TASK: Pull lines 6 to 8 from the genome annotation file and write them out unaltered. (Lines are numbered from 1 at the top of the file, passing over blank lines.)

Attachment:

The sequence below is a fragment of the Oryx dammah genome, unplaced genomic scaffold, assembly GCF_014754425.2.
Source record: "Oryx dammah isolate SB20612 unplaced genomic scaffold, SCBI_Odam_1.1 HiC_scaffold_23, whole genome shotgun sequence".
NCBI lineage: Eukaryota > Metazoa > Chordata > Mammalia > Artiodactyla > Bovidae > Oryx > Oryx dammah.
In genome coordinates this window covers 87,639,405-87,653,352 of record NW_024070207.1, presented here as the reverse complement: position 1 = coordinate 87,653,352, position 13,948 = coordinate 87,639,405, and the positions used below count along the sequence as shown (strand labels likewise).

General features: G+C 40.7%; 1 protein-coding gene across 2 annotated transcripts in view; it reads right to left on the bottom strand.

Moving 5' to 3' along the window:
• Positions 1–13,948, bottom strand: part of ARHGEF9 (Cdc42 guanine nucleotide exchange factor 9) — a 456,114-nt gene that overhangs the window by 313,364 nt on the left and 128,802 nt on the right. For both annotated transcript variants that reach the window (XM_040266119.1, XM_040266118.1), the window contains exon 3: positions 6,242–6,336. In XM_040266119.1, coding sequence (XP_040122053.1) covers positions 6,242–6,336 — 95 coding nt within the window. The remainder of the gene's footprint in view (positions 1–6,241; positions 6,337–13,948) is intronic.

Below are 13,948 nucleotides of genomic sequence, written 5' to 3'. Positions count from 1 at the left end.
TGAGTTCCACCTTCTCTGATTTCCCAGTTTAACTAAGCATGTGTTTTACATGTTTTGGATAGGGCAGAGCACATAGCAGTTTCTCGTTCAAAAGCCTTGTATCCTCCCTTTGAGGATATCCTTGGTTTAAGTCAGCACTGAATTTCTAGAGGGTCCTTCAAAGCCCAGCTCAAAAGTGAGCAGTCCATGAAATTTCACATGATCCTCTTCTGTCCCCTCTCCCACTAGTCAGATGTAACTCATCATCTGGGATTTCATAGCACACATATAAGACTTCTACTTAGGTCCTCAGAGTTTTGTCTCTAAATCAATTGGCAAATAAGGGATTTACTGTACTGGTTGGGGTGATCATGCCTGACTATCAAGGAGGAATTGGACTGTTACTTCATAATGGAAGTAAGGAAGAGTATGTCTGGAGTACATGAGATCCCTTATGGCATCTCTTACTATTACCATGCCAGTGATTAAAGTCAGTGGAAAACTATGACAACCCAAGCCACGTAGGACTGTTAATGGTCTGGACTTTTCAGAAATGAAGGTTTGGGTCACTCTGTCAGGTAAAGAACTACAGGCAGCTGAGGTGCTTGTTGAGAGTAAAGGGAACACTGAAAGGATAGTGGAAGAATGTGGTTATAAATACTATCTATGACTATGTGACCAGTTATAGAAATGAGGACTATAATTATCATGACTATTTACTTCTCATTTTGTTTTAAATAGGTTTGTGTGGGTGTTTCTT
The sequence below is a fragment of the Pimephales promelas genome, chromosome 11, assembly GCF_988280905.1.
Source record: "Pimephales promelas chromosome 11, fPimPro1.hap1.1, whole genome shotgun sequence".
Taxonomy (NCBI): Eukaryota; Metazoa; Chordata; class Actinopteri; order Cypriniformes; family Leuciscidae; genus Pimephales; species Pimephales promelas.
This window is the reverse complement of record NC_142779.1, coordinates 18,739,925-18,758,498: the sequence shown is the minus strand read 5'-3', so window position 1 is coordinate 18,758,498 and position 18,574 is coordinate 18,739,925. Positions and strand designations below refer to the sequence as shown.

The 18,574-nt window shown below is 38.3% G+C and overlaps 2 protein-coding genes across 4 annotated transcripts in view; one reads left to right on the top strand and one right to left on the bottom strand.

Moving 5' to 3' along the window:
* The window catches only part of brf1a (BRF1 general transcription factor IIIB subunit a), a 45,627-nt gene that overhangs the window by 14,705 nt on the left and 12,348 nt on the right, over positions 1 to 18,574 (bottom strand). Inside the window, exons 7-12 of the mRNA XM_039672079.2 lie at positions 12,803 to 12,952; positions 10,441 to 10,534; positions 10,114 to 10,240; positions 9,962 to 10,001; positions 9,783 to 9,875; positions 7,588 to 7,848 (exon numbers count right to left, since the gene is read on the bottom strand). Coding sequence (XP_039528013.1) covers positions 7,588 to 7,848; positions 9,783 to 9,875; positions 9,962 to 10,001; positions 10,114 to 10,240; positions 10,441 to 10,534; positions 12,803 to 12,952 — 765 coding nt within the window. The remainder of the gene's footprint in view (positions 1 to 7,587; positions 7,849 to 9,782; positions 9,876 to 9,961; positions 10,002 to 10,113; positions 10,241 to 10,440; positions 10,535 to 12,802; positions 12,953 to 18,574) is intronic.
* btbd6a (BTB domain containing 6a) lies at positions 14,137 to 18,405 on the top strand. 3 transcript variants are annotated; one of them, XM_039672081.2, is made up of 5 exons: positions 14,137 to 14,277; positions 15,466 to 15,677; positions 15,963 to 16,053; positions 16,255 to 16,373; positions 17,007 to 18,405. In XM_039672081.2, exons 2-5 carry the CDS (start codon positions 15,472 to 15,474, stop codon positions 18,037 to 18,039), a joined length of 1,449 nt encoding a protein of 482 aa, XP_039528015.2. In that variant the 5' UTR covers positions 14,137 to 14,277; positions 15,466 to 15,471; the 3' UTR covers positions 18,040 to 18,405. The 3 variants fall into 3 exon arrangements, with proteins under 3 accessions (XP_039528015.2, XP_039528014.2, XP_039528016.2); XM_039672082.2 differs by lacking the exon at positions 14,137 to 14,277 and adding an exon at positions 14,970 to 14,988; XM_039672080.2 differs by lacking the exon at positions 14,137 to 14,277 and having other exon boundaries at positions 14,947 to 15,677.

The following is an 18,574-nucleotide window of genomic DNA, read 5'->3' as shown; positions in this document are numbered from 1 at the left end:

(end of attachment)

Moving 5' to 3' along the window:
• Positions 1–13,948, bottom strand: part of ARHGEF9 (Cdc42 guanine nucleotide exchange factor 9) — a 456,114-nt gene that overhangs the window by 313,364 nt on the left and 128,802 nt on the right. For both annotated transcript variants that reach the window (XM_040266119.1, XM_040266118.1), the window contains exon 3: positions 6,242–6,336. In XM_040266119.1, coding sequence (XP_040122053.1) covers positions 6,242–6,336 — 95 coding nt within the window. The remainder of the gene's footprint in view (positions 1–6,241; positions 6,337–13,948) is intronic.

Below are 13,948 nucleotides of genomic sequence, written 5' to 3'. Positions count from 1 at the left end.